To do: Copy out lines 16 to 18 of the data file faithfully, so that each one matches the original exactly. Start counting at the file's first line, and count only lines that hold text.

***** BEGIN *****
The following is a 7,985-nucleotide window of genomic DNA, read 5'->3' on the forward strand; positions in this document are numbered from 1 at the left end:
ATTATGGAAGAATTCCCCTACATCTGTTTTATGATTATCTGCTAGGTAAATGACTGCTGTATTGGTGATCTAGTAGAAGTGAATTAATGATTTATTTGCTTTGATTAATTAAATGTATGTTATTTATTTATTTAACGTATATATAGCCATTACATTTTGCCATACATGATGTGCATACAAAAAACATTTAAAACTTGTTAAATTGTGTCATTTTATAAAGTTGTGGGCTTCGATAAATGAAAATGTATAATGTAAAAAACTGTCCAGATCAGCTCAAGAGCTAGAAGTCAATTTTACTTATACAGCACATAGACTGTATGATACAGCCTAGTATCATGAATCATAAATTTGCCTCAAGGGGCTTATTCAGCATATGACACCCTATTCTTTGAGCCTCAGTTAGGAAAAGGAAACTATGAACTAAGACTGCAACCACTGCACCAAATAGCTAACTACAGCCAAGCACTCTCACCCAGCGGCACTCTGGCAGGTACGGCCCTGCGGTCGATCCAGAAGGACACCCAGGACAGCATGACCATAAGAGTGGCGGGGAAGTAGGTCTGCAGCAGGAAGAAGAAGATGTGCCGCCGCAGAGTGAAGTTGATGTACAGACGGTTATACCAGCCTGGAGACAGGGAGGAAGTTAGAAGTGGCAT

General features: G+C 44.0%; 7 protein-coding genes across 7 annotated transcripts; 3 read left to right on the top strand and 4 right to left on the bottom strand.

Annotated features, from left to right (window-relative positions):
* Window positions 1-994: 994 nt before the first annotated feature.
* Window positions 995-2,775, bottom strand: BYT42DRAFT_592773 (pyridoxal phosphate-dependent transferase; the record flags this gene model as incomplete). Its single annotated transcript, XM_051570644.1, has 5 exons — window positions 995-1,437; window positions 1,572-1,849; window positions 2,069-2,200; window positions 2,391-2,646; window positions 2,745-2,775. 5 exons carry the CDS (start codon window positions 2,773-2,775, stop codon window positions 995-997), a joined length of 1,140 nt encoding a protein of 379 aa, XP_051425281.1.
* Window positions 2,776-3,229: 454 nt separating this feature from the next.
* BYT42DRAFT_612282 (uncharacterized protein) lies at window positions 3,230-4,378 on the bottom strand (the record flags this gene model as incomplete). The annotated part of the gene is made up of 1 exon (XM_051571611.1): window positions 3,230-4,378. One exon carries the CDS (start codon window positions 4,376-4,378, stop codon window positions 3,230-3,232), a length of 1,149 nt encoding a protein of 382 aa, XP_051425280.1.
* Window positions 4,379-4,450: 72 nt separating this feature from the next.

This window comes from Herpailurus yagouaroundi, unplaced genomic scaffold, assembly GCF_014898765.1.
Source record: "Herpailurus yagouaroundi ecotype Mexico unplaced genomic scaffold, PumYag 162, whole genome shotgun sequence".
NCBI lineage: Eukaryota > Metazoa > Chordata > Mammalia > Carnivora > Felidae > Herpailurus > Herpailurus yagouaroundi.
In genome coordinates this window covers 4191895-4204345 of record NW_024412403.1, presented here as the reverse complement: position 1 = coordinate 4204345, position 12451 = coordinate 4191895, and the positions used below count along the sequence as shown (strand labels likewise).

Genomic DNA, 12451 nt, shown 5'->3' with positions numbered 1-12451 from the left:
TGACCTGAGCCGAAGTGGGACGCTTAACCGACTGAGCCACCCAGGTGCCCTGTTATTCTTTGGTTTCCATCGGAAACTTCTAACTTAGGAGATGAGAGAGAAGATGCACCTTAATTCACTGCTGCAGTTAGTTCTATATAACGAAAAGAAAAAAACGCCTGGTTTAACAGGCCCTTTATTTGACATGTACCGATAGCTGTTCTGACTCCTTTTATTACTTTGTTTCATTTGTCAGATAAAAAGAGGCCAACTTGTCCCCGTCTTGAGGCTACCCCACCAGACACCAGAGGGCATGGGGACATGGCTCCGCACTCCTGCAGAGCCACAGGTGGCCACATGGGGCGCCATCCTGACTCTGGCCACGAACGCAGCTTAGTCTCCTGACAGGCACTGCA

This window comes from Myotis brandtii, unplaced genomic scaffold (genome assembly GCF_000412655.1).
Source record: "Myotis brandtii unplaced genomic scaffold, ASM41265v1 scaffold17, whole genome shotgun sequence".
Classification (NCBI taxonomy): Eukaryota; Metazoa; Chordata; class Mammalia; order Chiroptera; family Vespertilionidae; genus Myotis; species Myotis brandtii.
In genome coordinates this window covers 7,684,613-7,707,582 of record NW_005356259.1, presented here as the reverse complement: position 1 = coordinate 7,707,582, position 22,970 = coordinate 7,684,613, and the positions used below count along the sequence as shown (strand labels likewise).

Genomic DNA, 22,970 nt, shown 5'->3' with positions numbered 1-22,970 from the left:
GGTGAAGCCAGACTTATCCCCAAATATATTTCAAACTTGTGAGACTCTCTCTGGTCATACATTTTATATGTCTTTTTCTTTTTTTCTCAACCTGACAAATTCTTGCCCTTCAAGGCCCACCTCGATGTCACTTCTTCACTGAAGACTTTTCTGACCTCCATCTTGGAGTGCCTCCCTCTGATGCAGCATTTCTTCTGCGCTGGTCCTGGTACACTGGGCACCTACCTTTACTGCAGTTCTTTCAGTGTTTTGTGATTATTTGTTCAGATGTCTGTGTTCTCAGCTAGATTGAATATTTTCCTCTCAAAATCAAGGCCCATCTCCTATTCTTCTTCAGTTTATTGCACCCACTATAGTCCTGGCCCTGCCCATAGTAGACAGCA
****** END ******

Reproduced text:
This window comes from Myotis brandtii, unplaced genomic scaffold (genome assembly GCF_000412655.1).
Source record: "Myotis brandtii unplaced genomic scaffold, ASM41265v1 scaffold17, whole genome shotgun sequence".
Classification (NCBI taxonomy): Eukaryota; Metazoa; Chordata; class Mammalia; order Chiroptera; family Vespertilionidae; genus Myotis; species Myotis brandtii.